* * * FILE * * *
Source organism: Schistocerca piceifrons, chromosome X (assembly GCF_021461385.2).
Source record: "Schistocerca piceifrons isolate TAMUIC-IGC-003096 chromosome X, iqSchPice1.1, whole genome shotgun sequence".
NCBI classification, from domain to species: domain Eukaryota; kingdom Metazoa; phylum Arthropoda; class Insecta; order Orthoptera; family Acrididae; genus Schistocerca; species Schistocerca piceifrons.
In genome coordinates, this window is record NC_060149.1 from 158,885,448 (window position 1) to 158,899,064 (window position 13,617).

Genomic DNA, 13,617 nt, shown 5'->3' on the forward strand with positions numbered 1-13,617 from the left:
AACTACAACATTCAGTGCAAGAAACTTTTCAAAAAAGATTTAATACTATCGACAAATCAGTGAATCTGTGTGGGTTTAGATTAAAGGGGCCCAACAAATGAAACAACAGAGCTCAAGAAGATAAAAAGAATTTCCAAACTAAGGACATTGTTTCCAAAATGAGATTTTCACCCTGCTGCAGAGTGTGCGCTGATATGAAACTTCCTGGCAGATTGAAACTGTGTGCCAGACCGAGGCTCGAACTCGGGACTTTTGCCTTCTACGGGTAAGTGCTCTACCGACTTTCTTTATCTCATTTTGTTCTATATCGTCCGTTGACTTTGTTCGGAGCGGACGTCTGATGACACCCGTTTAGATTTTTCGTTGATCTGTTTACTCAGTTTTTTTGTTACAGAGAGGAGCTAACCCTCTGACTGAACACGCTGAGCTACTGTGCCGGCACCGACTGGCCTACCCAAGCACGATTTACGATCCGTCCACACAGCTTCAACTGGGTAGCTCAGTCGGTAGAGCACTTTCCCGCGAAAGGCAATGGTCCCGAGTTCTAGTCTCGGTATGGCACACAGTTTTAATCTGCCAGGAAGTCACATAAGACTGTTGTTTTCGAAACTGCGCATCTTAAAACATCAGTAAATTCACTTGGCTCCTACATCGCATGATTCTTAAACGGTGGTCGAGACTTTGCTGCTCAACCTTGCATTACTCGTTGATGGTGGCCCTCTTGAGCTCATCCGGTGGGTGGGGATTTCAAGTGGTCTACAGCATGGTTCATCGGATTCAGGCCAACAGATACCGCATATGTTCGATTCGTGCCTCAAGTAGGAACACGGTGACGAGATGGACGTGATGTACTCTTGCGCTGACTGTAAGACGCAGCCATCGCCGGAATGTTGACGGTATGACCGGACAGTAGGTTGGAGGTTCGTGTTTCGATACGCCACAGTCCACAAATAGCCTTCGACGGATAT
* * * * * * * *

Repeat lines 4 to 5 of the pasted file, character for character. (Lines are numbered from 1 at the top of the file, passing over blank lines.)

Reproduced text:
In genome coordinates, this window is record NC_060149.1 from 158,885,448 (window position 1) to 158,899,064 (window position 13,617).

Genomic DNA, 13,617 nt, shown 5'->3' on the forward strand with positions numbered 1-13,617 from the left: